Casey’s last post beautifully examined the invocation of the Muses that launches the catalog of the Achaeans and their ships and how this traditional language is used elsewhere in the poem. She inspired me to look at how the Trojan catalog in Iliad 2 is introduced. I will make a few initial observations on this introduction now, and follow up with further thoughts in subsequent posts. I will also look at the various contingents in this Trojan catalog as we continue to explore the oral poetics of Iliad 2.
As the Achaeans, once again assembled for battle, move from the ships toward the city of Troy in their attack, our view of the action moves along with them and then keeps on moving into the city of Troy itself. (This Greek text of Iliad 2.784–789 is a transcription of the lines as they appear in the Venetus A manuscript.)
784 ὡς ἄρα τῶν ὑπὸ ποσσὶ μέγα στεναχίζετο γαῖα
785 ἐρχομένων· μάλα δ᾽ ὦκα διέπρησσον πεδίοιο·
786 Τρωσὶν δ᾽ ἄγγελος ἦλθε ποδήνεμος ὠκέα Ϊ῀ρις
787 παρ Διὸς αἰγιόχοιο σὺν ἀγγελίῃ ἀλεγεινῇ·
788 οἱ δ᾽ ἀγορὰς ἀγόρευον ἐπὶ Πριάμοιο θύρῃσι
789 πάντες ὁμηγερέες, ἠμὲν νέοι ἠδὲ γέροντες·
 Just so the earth groaned loudly under their feet
 as they went. And they were swiftly crossing the plain.
 To the Trojans Iris with wind-swift feet came as a messenger
 from aegis-shaking Zeus with a troubling message.
 They were speaking in assembly at the doors of Priam,
 all of them gathered together, both young men and old.
The swiftness of the motion of the Achaeans is transferred to the swift motion of Iris. If we think of a cinematic “tracking shot” as we watch the massive forces of Achaeans rush toward Troy, we then easily continue our view over the walls into Troy to the place of assembly in front of Priam’s doors, taking on the motion of Iris herself arriving in Troy. (It comes as no surprise, then, that I disagree with Kirk [1985:244, at 2.786–787] that this change of scene is “abrupt”: there has to be a transition to the Trojans at some point, and the motion described helps move us along with it.)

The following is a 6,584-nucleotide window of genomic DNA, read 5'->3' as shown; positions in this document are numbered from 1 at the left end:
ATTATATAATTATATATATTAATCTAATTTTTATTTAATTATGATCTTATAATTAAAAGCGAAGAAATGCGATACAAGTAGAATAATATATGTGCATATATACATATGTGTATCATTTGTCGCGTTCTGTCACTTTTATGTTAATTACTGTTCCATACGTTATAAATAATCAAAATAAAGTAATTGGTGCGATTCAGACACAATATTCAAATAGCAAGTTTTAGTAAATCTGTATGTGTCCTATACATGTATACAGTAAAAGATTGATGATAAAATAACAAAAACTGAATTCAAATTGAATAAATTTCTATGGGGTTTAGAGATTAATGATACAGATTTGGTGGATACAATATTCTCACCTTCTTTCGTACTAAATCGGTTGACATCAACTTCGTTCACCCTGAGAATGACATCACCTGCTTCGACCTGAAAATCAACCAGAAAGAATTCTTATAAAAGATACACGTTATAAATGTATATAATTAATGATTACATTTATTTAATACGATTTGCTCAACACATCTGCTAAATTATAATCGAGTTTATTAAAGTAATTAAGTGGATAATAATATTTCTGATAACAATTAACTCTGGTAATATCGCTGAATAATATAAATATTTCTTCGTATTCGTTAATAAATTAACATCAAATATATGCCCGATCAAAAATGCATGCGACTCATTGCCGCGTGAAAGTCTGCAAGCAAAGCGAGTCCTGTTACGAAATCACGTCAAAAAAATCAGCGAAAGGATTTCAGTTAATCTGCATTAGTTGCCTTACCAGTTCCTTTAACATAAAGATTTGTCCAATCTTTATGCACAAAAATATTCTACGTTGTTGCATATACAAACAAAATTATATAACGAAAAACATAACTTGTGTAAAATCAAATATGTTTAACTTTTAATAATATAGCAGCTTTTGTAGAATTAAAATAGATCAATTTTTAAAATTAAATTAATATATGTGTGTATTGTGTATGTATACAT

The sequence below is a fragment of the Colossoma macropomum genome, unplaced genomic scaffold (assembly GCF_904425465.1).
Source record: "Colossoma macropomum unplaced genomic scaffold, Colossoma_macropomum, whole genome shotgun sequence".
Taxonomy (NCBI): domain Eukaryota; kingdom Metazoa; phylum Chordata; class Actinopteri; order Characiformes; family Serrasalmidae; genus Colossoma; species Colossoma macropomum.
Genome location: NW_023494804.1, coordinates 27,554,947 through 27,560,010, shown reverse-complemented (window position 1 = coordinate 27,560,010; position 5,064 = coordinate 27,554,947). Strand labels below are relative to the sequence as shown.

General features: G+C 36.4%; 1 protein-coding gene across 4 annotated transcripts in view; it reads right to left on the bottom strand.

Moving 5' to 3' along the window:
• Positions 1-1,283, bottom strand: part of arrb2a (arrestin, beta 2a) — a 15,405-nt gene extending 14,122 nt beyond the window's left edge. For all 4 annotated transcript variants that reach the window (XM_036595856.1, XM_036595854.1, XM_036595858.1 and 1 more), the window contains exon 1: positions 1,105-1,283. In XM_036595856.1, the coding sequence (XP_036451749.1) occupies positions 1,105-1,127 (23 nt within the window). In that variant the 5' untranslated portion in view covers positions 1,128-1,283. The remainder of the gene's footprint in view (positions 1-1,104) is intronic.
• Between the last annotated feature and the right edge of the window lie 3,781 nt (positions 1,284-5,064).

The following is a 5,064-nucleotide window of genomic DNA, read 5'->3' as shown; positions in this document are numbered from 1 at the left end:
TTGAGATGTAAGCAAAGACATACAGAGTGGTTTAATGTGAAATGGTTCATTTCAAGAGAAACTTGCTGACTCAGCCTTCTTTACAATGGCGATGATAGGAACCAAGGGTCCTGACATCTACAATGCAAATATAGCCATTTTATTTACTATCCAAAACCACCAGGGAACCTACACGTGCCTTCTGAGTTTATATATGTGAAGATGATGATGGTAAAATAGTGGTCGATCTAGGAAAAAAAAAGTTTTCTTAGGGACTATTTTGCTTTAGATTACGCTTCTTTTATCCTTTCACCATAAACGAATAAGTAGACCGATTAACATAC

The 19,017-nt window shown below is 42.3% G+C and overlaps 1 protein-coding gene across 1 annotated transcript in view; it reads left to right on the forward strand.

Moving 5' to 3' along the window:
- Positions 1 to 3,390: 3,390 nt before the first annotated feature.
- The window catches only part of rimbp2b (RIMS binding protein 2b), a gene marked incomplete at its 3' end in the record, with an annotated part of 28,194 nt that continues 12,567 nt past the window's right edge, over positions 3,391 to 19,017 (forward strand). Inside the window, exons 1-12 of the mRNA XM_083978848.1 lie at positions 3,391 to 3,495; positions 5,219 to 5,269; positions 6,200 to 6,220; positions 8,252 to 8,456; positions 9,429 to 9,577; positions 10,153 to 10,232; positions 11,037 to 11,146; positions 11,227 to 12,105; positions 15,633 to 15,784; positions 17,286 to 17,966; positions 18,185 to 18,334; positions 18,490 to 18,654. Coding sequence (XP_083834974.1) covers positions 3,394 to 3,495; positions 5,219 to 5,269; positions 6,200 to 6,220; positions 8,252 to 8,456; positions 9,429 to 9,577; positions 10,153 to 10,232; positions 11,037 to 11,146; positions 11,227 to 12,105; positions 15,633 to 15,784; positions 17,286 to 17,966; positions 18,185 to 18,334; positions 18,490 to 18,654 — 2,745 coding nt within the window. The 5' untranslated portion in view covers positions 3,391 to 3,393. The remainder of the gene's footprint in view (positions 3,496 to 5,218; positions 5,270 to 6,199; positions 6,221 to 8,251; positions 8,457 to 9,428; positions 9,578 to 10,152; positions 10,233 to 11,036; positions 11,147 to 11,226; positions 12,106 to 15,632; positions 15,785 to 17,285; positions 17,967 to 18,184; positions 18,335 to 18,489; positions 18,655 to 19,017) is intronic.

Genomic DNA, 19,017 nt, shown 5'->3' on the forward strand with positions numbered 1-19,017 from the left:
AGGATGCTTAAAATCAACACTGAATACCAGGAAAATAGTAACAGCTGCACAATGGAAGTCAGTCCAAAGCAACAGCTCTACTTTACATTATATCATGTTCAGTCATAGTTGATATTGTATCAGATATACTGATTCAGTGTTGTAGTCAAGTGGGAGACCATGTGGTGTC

This is the first time that we see the Trojans in the sequence of our Iliad. In Iliad 1, there is both an assembly of the Achaeans and a meeting among the gods, so our first glimpse of the Trojans in assembly creates a parallel among the three groups involved in this war, illustrating the balance that Lord observed oral poets strive for in their compositions (see especially Lord 1960/2000: 68–98). When we look at how the formula used to describe the assembly of Trojans as composed of “both young men and old men” (2.789) is used in other contexts, we find that it designates “all men of a certain group who count.” In Iliad 9 Diomedes uses this formula to say that all men of the Argives who count know how Agamemnon spoke to Diomedes earlier (ταῦτα δὲ πάντα / ἴσασ’ Ἀργείων ἠμὲν νέοι ἠδὲ γέροντες, Iliad 9.35–36). And Odysseus reminds Achilles that his father Peleus advised him to avoid strife so that all the men of the Argives who count would honor him (ληγέμεναι δ’ ἔριδος κακομηχάνου, ὄφρά σε μᾶλλον τίωσ’ Ἀργείων ἠμὲν νέοι ἠδὲ γέροντες, Iliad 9.257–258). Although the Trojans who count are said to be all there, we will see (in later posts) that there will be a need to gather and draw up the allies, who are not at this assembly.
I will also have more to say about Iris in subsequent posts, but I want to note now that her message is characterized as “troubling” or “painful,” ἀγγελίῃ ἀλεγεινῇ in 2.787. A wide variety of things can be described as ἀλεγεινός in Homeric epic, including the waves of the sea (κύματα, Iliad 24.8; Odyssey 8.183, 13.91, 13.264), a spear point (αἰχμὴ, Iliad 5.658), battle (μάχη, Iliad 18.248, 19.46, 20.43), and the transgression of the suitors (ὑπερβασίη, Odyssey 3.206). But there is another message in the Iliad that is qualified this way, and that is the message that Antilochos brings to Achilles that Patroklos has been killed (τόφρά οἱ ἐγγύθεν ἦλθεν ἀγαυοῦ Νέστορος υἱὸς / δάκρυα θερμὰ χέων, φάτο δ’ ἀγγελίην ἀλεγεινήν· Iliad 18.16–17). Both troubling messages portend death for the one receiving it: the renewed commitment of the Achaeans to the war ultimately means the deaths of those Trojans hearing the message from Iris, just as the news that Patroklos is dead will make Achilles himself return to battle, sealing his own death at Troy. Lord describes how themes and formulas of oral traditional poetry, such as this of delivering a troubling message, gain meaning through repeated use and the experience of both poet and audience with them (Lord 1960/2000: 148). The resonance between these two uses of the formula of a “troubling message,” where the first troubling message begins the war again without Achilles and the second sets in motion his return, leading to his own death as well as the death of Hector, and eventually the death of Priam and the destruction of Troy, is an example of the deep meaning formulas can accrue through their recurrences.
Kirk, G.S. 1985. The Iliad: A Commentary, Vol. 1. Cambridge.
Lord, A.B. 1960/2000. The Singer of Tales. Cambridge, MA. (2000, 2nd edition, eds. S. Mitchell and G. Nagy. Cambridge, MA).